It should also be noted that there was no ripple on the rails at idle or at full load. The readings on the multimeter were rock steady. 


Power Factor Percentage
Measured with a Kill-A-Watt
Power Supply
Silver Power SP-600A2C


The power factor here is incredible and at 99% it is not easily beat. Power factor is the ratio of true power or watts to apparent power or volt amps. They are identical only when current and voltage are in phase, then the power factor is 1.0. True power or watts can be measured with a wattmeter. If the true power is 1870 watts and the volt amp reading is 2200, then the power factor is 0.85 or 85 percent. True power divided by apparent power. The power factor is expressed in decimal or percentage. Thus, power factors of 0.8 are the same as 80 percent. With low power factor loads, the current flowing through electrical system components is higher than necessary to do the required work. This results in excess heating, which can damage or shorten the life of equipment. A low power factor can also cause low-voltage conditions, resulting in dimming of lights and sluggish motor operation.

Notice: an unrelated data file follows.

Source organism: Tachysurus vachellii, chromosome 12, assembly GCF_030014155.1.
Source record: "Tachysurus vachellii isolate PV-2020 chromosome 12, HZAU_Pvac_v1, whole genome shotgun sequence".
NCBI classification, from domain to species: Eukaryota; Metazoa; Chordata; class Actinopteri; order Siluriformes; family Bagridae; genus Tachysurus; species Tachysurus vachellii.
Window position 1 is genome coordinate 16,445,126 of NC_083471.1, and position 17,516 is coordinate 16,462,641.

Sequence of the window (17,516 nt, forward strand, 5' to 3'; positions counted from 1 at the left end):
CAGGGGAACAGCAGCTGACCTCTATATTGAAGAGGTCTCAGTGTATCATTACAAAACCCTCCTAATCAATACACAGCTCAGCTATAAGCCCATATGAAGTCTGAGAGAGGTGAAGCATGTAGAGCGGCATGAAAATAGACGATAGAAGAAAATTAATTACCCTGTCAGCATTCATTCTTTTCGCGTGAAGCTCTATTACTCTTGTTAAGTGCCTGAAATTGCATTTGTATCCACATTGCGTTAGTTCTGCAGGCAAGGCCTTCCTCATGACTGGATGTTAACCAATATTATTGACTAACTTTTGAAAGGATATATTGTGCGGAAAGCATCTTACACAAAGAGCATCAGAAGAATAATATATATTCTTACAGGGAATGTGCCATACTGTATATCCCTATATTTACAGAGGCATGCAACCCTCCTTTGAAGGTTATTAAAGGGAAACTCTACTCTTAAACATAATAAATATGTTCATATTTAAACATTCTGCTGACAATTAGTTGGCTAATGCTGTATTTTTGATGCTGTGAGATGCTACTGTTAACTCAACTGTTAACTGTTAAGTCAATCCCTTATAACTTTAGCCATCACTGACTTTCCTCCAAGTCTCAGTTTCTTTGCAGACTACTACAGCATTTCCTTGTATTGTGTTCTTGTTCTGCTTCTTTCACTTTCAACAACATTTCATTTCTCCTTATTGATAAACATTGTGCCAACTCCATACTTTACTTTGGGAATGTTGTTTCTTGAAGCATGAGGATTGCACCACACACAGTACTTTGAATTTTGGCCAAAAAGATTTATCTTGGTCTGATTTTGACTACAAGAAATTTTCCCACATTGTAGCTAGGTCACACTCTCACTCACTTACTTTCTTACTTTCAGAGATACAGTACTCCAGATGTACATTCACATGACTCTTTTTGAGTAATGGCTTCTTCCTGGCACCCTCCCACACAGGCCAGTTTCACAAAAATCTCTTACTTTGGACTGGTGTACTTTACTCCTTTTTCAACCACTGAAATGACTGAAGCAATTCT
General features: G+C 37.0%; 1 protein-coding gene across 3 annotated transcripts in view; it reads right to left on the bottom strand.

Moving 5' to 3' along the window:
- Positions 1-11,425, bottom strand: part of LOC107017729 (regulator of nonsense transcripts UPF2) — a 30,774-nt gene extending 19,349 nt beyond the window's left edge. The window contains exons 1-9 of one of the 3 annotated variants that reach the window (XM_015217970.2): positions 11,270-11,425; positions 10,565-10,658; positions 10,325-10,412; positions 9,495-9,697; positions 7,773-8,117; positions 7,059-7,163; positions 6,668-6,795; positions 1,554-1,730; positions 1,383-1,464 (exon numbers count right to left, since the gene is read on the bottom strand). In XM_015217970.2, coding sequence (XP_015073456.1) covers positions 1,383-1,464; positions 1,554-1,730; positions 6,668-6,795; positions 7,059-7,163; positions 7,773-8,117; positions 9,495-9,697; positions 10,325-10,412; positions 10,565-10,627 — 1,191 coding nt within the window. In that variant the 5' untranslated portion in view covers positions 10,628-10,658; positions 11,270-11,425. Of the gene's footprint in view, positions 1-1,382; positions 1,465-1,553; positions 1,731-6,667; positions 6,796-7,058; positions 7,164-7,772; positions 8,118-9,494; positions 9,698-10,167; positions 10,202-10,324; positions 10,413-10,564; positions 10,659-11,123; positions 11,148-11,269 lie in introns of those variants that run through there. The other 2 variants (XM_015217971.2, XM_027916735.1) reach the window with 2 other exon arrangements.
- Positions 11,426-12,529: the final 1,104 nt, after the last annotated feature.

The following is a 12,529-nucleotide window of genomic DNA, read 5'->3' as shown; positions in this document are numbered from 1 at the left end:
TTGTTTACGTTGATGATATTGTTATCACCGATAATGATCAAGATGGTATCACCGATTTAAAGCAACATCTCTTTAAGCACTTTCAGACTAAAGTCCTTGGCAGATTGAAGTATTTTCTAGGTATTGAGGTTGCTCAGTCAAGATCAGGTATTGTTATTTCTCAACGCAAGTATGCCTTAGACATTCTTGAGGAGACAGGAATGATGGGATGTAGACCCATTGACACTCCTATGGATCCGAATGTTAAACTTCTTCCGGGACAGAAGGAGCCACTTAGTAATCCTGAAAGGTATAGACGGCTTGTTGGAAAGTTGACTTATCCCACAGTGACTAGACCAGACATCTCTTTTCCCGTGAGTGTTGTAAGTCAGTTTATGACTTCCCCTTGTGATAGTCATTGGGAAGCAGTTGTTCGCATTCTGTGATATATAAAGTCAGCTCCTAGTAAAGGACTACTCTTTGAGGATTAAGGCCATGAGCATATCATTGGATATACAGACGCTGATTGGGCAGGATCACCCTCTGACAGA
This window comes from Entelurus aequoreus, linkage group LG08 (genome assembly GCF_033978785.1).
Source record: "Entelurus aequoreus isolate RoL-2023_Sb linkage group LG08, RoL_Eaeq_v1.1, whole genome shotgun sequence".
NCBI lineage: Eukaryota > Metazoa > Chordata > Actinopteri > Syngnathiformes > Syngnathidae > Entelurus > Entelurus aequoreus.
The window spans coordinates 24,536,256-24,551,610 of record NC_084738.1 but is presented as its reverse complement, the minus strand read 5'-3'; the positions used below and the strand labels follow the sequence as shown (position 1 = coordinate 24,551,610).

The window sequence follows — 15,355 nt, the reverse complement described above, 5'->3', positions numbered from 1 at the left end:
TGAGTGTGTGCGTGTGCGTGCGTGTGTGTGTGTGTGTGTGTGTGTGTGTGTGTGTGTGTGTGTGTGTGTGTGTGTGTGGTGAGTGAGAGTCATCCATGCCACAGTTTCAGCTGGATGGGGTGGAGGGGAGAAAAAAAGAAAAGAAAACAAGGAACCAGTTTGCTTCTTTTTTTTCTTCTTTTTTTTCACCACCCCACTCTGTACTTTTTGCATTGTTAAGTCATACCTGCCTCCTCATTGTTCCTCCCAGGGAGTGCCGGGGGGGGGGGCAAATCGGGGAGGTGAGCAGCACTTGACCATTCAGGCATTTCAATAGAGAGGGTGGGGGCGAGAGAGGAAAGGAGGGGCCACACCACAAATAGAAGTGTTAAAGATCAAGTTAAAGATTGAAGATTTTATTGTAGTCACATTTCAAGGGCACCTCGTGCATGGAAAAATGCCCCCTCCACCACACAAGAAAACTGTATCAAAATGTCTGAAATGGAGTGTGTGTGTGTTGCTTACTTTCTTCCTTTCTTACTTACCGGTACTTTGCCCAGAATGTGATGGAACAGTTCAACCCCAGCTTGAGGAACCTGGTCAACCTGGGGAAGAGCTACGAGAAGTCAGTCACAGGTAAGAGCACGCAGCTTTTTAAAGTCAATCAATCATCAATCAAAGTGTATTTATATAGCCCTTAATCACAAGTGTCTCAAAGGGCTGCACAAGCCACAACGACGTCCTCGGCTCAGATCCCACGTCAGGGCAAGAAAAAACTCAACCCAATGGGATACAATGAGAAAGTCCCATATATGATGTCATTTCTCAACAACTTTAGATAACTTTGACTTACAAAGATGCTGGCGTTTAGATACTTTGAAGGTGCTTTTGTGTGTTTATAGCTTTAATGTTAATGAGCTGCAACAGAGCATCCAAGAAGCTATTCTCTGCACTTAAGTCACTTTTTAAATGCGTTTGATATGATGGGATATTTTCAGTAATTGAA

As most of us know, the power supply has taken more of a center stage than in previous years. This is due to a few things, but has more to do with the increased power consumption of the individual components, and those components’ increased cost. It’s no longer sensible to skimp on a power supply when your video card and motherboard alone cost upwards of $700. That being said, it is in our nature to save money wherever possible. It is a rare find when you come across a power supply that can deliver clean, stable power at an affordable price. Unfortunately I think that Silver Power has achieved one without the other. The SP-600A2C is a power supply that, while fairly solid, seems overpriced for the features that you get. While this power supply is not yet available in the US, it has been available in Europe for some time now. The price point seems a little steep for a 600W power supply at just under $100 USD. This may be due more to the cost of computer components in Europe, which seem to be slightly higher than here in the US, and I don’t think that I would pay that high a price for it. I did like the power supply overall but cost is still a big factor for many, many users.